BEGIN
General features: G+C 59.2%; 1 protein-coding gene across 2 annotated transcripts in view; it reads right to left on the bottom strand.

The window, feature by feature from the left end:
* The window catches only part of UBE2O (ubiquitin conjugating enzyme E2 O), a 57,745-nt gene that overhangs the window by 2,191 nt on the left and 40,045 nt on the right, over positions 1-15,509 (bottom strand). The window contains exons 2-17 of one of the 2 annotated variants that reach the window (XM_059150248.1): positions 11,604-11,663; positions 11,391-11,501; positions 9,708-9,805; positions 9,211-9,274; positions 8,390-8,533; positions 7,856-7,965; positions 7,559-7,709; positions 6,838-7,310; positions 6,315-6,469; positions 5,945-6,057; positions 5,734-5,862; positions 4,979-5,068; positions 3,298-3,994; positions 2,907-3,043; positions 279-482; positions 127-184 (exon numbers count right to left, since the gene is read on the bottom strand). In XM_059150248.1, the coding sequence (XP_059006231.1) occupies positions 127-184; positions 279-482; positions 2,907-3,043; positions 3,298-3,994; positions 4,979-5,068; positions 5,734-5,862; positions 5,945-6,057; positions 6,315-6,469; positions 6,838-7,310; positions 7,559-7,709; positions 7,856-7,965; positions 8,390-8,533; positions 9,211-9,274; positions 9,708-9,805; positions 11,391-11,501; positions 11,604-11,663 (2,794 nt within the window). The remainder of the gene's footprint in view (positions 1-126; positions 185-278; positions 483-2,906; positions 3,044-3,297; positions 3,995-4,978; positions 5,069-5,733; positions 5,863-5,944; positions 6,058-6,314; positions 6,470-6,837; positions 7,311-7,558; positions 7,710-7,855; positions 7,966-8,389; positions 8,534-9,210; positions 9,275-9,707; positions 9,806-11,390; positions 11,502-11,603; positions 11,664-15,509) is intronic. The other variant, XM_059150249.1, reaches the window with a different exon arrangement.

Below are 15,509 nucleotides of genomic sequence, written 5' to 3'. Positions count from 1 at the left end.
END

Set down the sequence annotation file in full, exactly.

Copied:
General features: G+C 59.2%; 1 protein-coding gene across 2 annotated transcripts in view; it reads right to left on the bottom strand.

The window, feature by feature from the left end:
* The window catches only part of UBE2O (ubiquitin conjugating enzyme E2 O), a 57,745-nt gene that overhangs the window by 2,191 nt on the left and 40,045 nt on the right, over positions 1-15,509 (bottom strand). The window contains exons 2-17 of one of the 2 annotated variants that reach the window (XM_059150248.1): positions 11,604-11,663; positions 11,391-11,501; positions 9,708-9,805; positions 9,211-9,274; positions 8,390-8,533; positions 7,856-7,965; positions 7,559-7,709; positions 6,838-7,310; positions 6,315-6,469; positions 5,945-6,057; positions 5,734-5,862; positions 4,979-5,068; positions 3,298-3,994; positions 2,907-3,043; positions 279-482; positions 127-184 (exon numbers count right to left, since the gene is read on the bottom strand). In XM_059150248.1, the coding sequence (XP_059006231.1) occupies positions 127-184; positions 279-482; positions 2,907-3,043; positions 3,298-3,994; positions 4,979-5,068; positions 5,734-5,862; positions 5,945-6,057; positions 6,315-6,469; positions 6,838-7,310; positions 7,559-7,709; positions 7,856-7,965; positions 8,390-8,533; positions 9,211-9,274; positions 9,708-9,805; positions 11,391-11,501; positions 11,604-11,663 (2,794 nt within the window). The remainder of the gene's footprint in view (positions 1-126; positions 185-278; positions 483-2,906; positions 3,044-3,297; positions 3,995-4,978; positions 5,069-5,733; positions 5,863-5,944; positions 6,058-6,314; positions 6,470-6,837; positions 7,311-7,558; positions 7,710-7,855; positions 7,966-8,389; positions 8,534-9,210; positions 9,275-9,707; positions 9,806-11,390; positions 11,502-11,603; positions 11,664-15,509) is intronic. The other variant, XM_059150249.1, reaches the window with a different exon arrangement.

Below are 15,509 nucleotides of genomic sequence, written 5' to 3'. Positions count from 1 at the left end.